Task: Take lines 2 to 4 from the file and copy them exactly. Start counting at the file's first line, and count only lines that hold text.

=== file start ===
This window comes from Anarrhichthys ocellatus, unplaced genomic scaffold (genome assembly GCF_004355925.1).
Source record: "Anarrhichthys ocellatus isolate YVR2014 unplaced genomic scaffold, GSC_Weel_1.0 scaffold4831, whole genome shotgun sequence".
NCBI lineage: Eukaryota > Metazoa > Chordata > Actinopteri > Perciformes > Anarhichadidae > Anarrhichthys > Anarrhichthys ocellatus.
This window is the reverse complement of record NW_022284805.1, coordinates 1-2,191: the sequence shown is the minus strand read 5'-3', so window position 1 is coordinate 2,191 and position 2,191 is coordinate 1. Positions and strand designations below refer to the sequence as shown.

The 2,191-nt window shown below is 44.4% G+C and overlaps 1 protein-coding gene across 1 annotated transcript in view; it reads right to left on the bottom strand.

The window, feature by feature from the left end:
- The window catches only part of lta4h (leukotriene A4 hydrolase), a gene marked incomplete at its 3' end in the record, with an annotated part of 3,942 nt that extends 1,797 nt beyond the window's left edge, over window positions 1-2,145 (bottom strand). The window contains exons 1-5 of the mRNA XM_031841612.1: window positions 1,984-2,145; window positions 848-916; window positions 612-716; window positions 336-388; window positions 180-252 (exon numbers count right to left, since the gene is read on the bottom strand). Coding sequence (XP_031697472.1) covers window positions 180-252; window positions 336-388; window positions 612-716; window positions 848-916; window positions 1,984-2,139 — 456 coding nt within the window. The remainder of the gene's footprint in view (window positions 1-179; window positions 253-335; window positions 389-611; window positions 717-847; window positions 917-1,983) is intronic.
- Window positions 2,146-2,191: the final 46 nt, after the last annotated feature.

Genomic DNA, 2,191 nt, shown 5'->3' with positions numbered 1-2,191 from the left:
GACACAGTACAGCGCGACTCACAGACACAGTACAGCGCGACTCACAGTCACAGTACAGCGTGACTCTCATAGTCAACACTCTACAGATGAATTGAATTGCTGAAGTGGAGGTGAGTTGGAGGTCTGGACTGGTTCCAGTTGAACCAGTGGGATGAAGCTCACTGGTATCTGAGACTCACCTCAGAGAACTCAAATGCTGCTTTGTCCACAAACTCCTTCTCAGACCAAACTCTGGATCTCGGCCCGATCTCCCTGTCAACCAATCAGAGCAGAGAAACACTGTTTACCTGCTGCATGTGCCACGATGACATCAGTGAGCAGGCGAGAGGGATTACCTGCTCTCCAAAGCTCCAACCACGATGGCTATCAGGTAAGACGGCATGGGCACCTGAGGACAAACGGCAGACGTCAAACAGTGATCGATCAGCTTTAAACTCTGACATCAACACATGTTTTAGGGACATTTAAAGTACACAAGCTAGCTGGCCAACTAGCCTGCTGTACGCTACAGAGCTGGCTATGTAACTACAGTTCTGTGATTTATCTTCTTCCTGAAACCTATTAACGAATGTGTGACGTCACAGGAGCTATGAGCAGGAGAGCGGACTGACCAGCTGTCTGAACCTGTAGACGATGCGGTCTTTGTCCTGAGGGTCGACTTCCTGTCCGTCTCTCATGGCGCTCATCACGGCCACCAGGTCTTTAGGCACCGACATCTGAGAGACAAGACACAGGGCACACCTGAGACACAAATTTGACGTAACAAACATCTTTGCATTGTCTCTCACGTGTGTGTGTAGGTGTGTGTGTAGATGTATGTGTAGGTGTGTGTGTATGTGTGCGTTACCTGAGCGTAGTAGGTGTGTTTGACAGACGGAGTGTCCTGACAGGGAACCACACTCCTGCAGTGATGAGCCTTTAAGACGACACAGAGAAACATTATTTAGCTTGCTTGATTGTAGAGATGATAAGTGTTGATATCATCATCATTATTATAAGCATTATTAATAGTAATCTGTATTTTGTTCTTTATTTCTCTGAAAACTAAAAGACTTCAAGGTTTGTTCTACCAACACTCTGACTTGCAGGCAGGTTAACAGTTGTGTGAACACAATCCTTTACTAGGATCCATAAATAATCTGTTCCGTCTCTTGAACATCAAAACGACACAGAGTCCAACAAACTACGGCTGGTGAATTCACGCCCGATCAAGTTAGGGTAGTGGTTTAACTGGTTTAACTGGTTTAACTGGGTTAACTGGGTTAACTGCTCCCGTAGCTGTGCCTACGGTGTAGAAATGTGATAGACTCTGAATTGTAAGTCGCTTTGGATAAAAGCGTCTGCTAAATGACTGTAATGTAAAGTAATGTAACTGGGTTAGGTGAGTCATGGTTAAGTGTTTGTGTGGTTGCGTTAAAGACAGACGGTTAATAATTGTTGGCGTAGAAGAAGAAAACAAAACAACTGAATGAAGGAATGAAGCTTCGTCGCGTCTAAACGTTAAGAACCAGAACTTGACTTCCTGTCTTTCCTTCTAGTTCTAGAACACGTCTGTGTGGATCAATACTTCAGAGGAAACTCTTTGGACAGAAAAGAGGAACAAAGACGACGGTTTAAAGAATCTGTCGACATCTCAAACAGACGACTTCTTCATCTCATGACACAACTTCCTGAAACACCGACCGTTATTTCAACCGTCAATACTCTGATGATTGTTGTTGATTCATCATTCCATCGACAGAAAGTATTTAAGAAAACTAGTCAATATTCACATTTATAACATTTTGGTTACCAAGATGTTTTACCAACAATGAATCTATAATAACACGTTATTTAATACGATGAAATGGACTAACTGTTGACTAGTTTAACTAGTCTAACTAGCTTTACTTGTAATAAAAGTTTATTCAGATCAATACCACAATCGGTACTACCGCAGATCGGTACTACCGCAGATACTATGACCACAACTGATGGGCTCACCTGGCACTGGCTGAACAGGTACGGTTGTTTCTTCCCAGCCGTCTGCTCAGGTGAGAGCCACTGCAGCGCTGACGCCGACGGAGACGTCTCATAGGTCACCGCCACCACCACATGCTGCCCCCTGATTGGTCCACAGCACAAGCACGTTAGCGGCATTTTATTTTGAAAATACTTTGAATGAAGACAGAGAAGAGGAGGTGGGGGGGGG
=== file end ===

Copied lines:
Source record: "Anarrhichthys ocellatus isolate YVR2014 unplaced genomic scaffold, GSC_Weel_1.0 scaffold4831, whole genome shotgun sequence".
NCBI lineage: Eukaryota > Metazoa > Chordata > Actinopteri > Perciformes > Anarhichadidae > Anarrhichthys > Anarrhichthys ocellatus.
This window is the reverse complement of record NW_022284805.1, coordinates 1-2,191: the sequence shown is the minus strand read 5'-3', so window position 1 is coordinate 2,191 and position 2,191 is coordinate 1. Positions and strand designations below refer to the sequence as shown.